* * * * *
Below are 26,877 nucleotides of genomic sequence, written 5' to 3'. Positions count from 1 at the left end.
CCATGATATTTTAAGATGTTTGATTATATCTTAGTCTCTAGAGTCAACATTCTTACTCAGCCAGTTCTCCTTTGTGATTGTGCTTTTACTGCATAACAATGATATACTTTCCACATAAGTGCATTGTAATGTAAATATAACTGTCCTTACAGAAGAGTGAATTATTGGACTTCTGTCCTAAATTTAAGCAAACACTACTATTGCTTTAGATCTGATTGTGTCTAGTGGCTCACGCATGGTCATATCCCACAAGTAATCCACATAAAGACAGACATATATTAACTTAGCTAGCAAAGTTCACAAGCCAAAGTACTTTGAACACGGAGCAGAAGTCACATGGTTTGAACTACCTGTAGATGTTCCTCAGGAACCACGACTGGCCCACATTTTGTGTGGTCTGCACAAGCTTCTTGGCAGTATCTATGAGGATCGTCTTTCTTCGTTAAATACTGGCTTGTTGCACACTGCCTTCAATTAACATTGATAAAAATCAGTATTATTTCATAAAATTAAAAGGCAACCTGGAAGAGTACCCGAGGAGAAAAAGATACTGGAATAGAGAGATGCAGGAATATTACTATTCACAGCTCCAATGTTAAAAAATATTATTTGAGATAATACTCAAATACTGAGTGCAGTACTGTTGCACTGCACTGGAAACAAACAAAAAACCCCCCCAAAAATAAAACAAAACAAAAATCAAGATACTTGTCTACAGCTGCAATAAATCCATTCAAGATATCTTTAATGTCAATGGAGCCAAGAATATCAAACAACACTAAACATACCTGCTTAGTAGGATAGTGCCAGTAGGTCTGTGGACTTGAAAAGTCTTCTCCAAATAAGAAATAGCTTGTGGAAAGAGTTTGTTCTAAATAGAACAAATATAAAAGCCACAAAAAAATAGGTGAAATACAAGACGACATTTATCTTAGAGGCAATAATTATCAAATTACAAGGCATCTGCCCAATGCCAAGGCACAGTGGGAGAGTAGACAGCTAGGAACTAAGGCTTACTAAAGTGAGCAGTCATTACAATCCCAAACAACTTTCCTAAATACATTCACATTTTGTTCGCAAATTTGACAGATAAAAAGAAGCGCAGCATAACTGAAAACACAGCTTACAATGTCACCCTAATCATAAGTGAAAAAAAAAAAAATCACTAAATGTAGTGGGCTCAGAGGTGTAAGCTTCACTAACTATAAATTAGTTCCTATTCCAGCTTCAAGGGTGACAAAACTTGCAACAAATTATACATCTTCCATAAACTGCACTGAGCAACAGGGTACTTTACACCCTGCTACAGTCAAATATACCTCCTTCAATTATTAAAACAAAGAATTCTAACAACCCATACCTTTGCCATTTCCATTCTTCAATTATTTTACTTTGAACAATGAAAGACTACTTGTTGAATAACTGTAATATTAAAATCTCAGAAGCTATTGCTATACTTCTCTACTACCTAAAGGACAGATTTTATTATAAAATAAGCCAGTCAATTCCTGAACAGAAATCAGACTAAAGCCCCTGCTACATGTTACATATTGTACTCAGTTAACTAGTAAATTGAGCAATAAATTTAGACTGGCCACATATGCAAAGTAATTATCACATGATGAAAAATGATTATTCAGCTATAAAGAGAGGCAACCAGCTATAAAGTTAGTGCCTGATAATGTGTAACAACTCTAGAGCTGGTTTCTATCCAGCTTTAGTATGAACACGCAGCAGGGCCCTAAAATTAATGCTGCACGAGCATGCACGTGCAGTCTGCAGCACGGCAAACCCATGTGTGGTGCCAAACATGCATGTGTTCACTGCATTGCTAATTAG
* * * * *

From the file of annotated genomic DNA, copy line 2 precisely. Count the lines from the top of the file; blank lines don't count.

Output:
CCATGATATTTTAAGATGTTTGATTATATCTTAGTCTCTAGAGTCAACATTCTTACTCAGCCAGTTCTCCTTTGTGATTGTGCTTTTACTGCATAACAATGATATACTTTCCACATAAGTGCATTGTAATGTAAATATAACTGTCCTTACAGAAGAGTGAATTATTGGACTTCTGTCCTAAATTTAAGCAAACACTACTATTGCTTTAGATCTGATTGTGTCTAGTGGCTCACGCATGGTCATATCCCACAAGTAATCCACATAAAGACAGACATATATTAACTTAGCTAGCAAAGTTCACAAGCCAAAGTACTTTGAACACGGAGCAGAAGTCACATGGTTTGAACTACCTGTAGATGTTCCTCAGGAACCACGACTGGCCCACATTTTGTGTGGTCTGCACAAGCTTCTTGGCAGTATCTATGAGGATCGTCTTTCTTCGTTAAATACTGGCTTGTTGCACACTGCCTTCAATTAACATTGATAAAAATCAGTATTATTTCATAAAATTAAAAGGCAACCTGGAAGAGTACCCGAGGAGAAAAAGATACTGGAATAGAGAGATGCAGGAATATTACTATTCACAGCTCCAATGTTAAAAAATATTATTTGAGATAATACTCAAATACTGAGTGCAGTACTGTTGCACTGCACTGGAAACAAACAAAAAACCCCCCCAAAAATAAAACAAAACAAAAATCAAGATACTTGTCTACAGCTGCAATAAATCCATTCAAGATATCTTTAATGTCAATGGAGCCAAGAATATCAAACAACACTAAACATACCTGCTTAGTAGGATAGTGCCAGTAGGTCTGTGGACTTGAAAAGTCTTCTCCAAATAAGAAATAGCTTGTGGAAAGAGTTTGTTCTAAATAGAACAAATATAAAAGCCACAAAAAAATAGGTGAAATACAAGACGACATTTATCTTAGAGGCAATAATTATCAAATTACAAGGCATCTGCCCAATGCCAAGGCACAGTGGGAGAGTAGACAGCTAGGAACTAAGGCTTACTAAAGTGAGCAGTCATTACAATCCCAAACAACTTTCCTAAATACATTCACATTTTGTTCGCAAATTTGACAGATAAAAAGAAGCGCAGCATAACTGAAAACACAGCTTACAATGTCACCCTAATCATAAGTGAAAAAAAAAAAAATCACTAAATGTAGTGGGCTCAGAGGTGTAAGCTTCACTAACTATAAATTAGTTCCTATTCCAGCTTCAAGGGTGACAAAACTTGCAACAAATTATACATCTTCCATAAACTGCACTGAGCAACAGGGTACTTTACACCCTGCTACAGTCAAATATACCTCCTTCAATTATTAAAACAAAGAATTCTAACAACCCATACCTTTGCCATTTCCATTCTTCAATTATTTTACTTTGAACAATGAAAGACTACTTGTTGAATAACTGTAATATTAAAATCTCAGAAGCTATTGCTATACTTCTCTACTACCTAAAGGACAGATTTTATTATAAAATAAGCCAGTCAATTCCTGAACAGAAATCAGACTAAAGCCCCTGCTACATGTTACATATTGTACTCAGTTAACTAGTAAATTGAGCAATAAATTTAGACTGGCCACATATGCAAAGTAATTATCACATGATGAAAAATGATTATTCAGCTATAAAGAGAGGCAACCAGCTATAAAGTTAGTGCCTGATAATGTGTAACAACTCTAGAGCTGGTTTCTATCCAGCTTTAGTATGAACACGCAGCAGGGCCCTAAAATTAATGCTGCACGAGCATGCACGTGCAGTCTGCAGCACGGCAAACCCATGTGTGGTGCCAAACATGCATGTGTTCACTGCATTGCTAATTAG